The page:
The objects and installations are extensive, like heavenly bodies in space, and Björn Dahlem's (*1974 in Munich) newest creation in his sixth solo exhibition at Guido W. Baudach' gallery once again extols the theme of an astrological phenomena. It's all about stars that gyrate at high speed around chaotic, non-elliptical courses with sources of great gravitational force. Björn Dahlem has created two of these stars out of old lamps and new bulbs that are anchored in wooden, five-cornered polyhedrons. The sculptor has also hung these two "stars" from the ceiling, as those from roof battens made out of bent, timbered trails that fabricate an image of the course of the planets through space. In addition, he has revamped the entire exhibition hall into a white, multi-cornered environment, which creates a futuristic atmosphere. The model turns the visitor into a stellar observer who can ramble around the cosmic structure from all sides. The constellations are accompanied by a show case, which, with a further model, illustrates the so-called "dark material" in space.
Björn Dahlem, who holds a professorship at the Kunsthochschule Braunschweig remains true to this themes and his manner of representation, whose significant form language can be traced back as far as the late 1990s. His playful approach to the theme of astrophysics can first be seen at second glance, how virtuously the artist who lives in Berlin knows how to constitute a changing relationship between space and object. He delivers an autonomous vision of scientific theories which he – ultimately based on an old tradition – makes visible in an artistic context. In an ingenuous way, his sceneries allow reflection on the idiosyncratic relationship between the very large and the very small, between the microcosm and the macrocosm.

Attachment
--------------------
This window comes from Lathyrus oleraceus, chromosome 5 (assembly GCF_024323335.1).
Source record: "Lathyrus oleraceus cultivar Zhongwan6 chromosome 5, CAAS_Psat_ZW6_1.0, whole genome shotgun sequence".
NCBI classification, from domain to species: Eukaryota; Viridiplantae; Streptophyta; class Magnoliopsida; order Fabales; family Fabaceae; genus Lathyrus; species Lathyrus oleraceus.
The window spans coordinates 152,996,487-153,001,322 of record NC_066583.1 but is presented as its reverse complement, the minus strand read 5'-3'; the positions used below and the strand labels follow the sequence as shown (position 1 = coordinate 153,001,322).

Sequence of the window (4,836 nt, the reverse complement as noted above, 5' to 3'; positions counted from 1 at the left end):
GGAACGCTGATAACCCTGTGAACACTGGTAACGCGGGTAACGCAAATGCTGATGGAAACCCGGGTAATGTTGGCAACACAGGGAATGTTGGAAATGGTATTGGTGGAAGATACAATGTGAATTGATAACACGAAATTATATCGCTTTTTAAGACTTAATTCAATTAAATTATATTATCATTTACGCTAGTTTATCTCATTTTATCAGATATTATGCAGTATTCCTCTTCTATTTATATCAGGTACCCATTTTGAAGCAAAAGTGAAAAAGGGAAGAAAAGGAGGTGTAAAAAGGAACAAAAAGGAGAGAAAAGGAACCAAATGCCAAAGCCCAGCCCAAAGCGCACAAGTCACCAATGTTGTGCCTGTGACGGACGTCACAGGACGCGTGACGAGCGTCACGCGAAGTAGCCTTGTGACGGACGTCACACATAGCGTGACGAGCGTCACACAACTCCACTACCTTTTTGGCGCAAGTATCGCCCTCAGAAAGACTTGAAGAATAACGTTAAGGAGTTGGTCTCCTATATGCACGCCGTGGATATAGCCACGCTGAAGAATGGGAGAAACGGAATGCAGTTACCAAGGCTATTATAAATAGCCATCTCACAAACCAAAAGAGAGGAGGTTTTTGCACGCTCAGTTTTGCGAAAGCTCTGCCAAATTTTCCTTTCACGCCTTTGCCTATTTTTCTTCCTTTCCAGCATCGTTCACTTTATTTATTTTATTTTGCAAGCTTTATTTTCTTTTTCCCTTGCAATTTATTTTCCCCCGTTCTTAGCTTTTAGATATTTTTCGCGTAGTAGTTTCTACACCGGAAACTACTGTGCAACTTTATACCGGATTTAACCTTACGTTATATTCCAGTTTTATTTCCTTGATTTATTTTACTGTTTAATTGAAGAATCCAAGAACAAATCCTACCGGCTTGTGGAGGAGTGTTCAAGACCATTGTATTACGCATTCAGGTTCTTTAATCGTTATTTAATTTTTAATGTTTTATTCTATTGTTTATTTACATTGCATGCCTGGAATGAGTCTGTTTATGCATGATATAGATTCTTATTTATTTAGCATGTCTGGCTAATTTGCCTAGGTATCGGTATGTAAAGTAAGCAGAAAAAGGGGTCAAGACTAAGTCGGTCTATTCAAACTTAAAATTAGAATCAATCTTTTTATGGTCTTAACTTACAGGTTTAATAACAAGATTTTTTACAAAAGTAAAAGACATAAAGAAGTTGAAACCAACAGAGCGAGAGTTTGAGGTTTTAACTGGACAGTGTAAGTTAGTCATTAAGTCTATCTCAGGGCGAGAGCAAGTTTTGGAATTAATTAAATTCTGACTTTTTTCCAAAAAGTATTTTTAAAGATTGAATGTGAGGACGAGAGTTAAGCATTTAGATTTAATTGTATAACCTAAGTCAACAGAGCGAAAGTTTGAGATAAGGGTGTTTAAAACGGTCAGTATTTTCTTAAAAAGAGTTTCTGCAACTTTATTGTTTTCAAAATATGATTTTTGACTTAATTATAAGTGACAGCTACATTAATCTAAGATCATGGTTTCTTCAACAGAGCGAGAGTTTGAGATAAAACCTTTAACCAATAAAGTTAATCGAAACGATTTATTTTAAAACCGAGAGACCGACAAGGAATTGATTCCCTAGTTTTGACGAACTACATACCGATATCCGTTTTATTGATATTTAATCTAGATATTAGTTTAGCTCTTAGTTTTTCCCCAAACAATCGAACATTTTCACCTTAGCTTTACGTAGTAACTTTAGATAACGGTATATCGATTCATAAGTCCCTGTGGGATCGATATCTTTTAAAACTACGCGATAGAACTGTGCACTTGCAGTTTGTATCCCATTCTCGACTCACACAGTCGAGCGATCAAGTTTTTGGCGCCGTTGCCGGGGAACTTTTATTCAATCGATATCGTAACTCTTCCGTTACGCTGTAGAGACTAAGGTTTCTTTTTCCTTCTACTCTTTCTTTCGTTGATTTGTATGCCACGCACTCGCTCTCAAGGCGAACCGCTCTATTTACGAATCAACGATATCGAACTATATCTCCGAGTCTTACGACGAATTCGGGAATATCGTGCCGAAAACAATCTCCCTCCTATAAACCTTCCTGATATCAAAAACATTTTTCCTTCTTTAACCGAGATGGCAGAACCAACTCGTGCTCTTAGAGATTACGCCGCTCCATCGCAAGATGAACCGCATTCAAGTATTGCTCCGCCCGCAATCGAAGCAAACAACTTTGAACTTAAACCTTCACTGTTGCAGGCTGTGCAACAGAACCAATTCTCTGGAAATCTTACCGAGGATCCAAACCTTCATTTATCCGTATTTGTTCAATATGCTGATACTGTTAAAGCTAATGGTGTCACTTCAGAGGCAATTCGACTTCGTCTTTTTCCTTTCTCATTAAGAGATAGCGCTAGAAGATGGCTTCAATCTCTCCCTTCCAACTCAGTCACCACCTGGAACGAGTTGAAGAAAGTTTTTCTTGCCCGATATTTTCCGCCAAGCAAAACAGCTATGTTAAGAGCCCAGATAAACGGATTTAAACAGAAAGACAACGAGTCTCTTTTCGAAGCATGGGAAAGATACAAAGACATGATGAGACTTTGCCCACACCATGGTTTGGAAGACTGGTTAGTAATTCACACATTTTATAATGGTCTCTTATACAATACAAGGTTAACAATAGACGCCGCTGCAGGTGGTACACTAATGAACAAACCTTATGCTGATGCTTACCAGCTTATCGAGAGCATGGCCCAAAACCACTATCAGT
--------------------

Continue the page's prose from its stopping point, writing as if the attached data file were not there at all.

Galerie Gudio W. Baudach
10785 Berlin, Potsdamer Straße 85
Tel: +49 (0)30 31998101
Fax: +49 (0)30 31998103
Opening hours: Tue-Sat 12:00-18:00 hoursGalerie Crone
Georg Karl Pfahler – The Tex Series03.05.2014 – 0706.2014So much for Hard EdgeBy Stefan Kobel
No right angle anywhere. Berlin's Galerie Crone may not, or in fact doesn't want to, participate in Berlin's Gallery Weekend. However, like most of its other colleagues in the capital, it will not miss the chance to use the first weekend in May for an ambitious exhibition opening.
Almost everyone knows Georg Karl Pfahler. His graphic works with geometrical forms, sharp edges and rounded corners were mass products in the 60s and 70s, the Deutsche Bank logo is based on his design. In 1970, he represented Germany at the Biennale in Venice (with Heinz Mack and Günther Uecker) and in 1981, at the Biennale in Sao Paulo. Whilst Mack and Uecker were widely ascribed to the German Zero Group, Pfahler was always seen in connection with the purely American Hard Edge movement because of his use of figurative, geometrical forms.
The current exhibition shows that Pfahler hasn't let himself be reduced only to Hard Edge and is, perhaps, even wrongly positioned there. Because unlike his American colleagues, colour was just as important to him as form. Its use was otherwise only so clear, so clean and also so trendy in Pop Art. Because the exclusive presentation of pictures from the "Tex" series, created in the middle of the 60s shows that Pfahler's work encompasses an amazingly large spectrum and his objective plainly went much further beyond the Hard Edge. Wieland Schmied, who died last week, alluded much earlier to what space means for Pfahler: "Pfahler thinks primarily in spaces and then, secondarily, in lines and colours and forms. He trusts colour, form, surface. But he thinks in spaces. He constructs his pictures".
10969 Berlin, Rudi-Dutschke-Strasse 26
Tel: +49 30 258 99 37 0
Fax: +49 30 258 99 37 1
Opening hours: Tue-Sat 12:00-18:00 hours